This article is part of a two-article series. Check back next week for the rebuttal in Part II.

[1], Inc. et al. v. JobsOhio et al., 134 Ohio St.3d 1416 (Ohio Ct. App. 2012).  Ohio Governor John Kasich was included as a defendant in this case.

[2] Id.  at ¶4.

[3] R.C. 187.01 to R.C. 187.12.

[4] Brief for Appellee at 4,, Inc. et al. v. JobsOhio et al., 134 Ohio St.3d 1416 (Ohio Ct. App. 2012) (No. 2012-1272).

[5] Id. at 6 – 7.

[6]  Brief for Appellants at 4,, Inc. et al. v. JobsOhio et al., 134 Ohio St.3d 1416 (Ohio Ct. App. 2012) (No. 2012-1272).

[7] JobsOhio 134 Ohio St.3d at ¶39.

[8] Id. at ¶8.

[9] Id. at ¶12 – 13.

[10] Id. at ¶31.

[11] Ohio const. art. IV, §4(B).

[12] State ex rel. Dallman v. Court of Common Pleas, Franklin Cty., 35 Ohio St.2d 176, 179 (Ohio 1973).

[13] State ex rel. Ohio Academy of Trial Lawyers v. Sheward, 86 Ohio St.3d 451, 469 (Ohio 1999) (quoting State ex rel. Dallman v. Franklin Cty. Court of Common Pleas, 35 Ohio St.2d 176, 178–179 (Ohio 1973) (internal citations omitted).

[14] 71 Ohio St.3d 318, 320 (Ohio 1994).

[15] Sheward, 86 Ohio St.3d at 475.

[16]  Id. at 473.

[17] Brief for Appellants, supra note 6, at 10.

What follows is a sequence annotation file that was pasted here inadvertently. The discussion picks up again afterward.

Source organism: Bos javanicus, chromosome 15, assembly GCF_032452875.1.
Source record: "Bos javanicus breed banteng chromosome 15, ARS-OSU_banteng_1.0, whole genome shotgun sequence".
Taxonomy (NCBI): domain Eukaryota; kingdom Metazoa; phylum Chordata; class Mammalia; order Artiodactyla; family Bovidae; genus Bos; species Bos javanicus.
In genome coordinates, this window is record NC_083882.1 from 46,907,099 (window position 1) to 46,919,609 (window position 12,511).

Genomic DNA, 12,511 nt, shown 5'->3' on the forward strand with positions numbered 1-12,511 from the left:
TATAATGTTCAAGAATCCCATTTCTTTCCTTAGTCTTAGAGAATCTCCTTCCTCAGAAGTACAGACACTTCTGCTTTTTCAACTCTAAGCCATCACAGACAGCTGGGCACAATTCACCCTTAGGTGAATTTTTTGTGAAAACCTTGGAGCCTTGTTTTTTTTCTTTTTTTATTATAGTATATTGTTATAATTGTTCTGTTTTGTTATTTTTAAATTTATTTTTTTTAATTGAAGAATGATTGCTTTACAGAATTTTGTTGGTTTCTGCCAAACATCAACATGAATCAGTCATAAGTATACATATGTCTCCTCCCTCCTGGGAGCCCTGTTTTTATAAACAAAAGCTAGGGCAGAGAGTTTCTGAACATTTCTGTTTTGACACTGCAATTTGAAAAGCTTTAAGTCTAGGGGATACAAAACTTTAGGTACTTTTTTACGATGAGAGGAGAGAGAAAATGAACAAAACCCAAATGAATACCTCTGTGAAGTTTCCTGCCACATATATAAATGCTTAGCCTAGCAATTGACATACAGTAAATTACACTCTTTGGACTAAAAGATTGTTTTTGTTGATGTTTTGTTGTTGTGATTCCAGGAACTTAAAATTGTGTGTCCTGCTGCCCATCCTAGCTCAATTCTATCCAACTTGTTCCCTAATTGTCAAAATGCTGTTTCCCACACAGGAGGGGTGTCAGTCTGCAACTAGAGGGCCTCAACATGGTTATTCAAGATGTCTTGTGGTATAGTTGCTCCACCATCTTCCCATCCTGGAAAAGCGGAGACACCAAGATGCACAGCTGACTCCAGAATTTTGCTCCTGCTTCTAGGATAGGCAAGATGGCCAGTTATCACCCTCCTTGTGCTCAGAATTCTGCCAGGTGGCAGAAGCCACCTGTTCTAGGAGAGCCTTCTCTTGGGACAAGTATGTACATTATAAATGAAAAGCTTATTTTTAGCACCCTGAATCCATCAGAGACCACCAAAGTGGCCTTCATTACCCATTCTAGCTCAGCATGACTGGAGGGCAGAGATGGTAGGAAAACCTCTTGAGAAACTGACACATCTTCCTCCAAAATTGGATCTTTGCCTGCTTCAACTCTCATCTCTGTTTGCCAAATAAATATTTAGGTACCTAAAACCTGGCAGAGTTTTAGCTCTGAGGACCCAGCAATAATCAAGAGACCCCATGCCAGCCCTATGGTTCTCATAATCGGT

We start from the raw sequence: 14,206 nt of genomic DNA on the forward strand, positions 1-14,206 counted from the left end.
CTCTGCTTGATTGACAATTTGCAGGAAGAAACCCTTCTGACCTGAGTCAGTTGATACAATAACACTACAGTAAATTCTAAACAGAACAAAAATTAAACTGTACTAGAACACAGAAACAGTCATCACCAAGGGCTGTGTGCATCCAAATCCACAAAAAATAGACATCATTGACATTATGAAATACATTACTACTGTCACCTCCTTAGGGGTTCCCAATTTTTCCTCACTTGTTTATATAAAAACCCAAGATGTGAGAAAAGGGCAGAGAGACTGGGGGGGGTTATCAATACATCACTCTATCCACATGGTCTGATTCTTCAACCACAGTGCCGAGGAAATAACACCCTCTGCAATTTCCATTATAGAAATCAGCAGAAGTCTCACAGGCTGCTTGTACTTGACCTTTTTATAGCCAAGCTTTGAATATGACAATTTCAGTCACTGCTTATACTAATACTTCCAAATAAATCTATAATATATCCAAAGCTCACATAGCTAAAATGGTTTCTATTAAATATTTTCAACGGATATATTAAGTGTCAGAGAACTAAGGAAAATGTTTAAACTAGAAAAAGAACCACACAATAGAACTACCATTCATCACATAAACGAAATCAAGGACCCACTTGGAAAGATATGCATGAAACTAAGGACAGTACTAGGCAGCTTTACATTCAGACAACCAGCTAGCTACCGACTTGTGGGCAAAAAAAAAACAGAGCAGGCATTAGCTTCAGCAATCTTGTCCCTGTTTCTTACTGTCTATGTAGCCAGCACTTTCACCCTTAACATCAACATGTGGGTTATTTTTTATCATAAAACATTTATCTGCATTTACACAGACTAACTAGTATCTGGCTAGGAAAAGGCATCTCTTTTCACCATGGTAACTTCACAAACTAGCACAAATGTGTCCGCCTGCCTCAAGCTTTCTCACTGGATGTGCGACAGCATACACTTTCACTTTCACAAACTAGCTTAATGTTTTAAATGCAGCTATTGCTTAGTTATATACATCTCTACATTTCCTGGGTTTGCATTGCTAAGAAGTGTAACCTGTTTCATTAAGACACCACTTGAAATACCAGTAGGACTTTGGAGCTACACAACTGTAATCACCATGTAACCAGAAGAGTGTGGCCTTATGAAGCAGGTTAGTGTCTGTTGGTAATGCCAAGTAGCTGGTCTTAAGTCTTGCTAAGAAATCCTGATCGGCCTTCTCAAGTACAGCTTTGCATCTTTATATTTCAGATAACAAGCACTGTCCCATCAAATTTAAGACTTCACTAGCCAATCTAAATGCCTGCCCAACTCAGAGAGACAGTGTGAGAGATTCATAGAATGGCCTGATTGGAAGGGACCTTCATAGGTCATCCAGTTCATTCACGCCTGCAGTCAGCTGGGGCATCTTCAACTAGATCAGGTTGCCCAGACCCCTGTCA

[18] Id. at 14.

[19] Id. at 16.

[20] Id. at 21.  ProgressOhio also argues that it has common law taxpayer standing, that the Declaratory Judgment Act confers standing on it, and that the JobsOhio Act itself provides it standing to pursue its claim.  Discussion of these arguments are beyond the scope of this blog.

[21] Brief for Appellee supra note 4, at 14.   

[22] Id. at 16.

[23] Id. at 18.

[24] Id. at 19.

[25] Id. at 20.

[26] Brief for Appellee supra note 4, at 23.

[27] Id. at 29. JobsOhio goes on to argue that ProgressOhio does not have taxpayer or statutory standing; nor does the Declaratory Judgment Act apply.  Again, a discussion of these arguments is beyond the scope of this blog.

[28] See Brief for Ohio Law Professors as Amici Curiae Supporting Appellees JobsOhio, et al.,, Inc. et al. v. JobsOhio et al., 134 Ohio St.3d 1416 (Ohio Ct. App. 2012) (No. 2012-1272).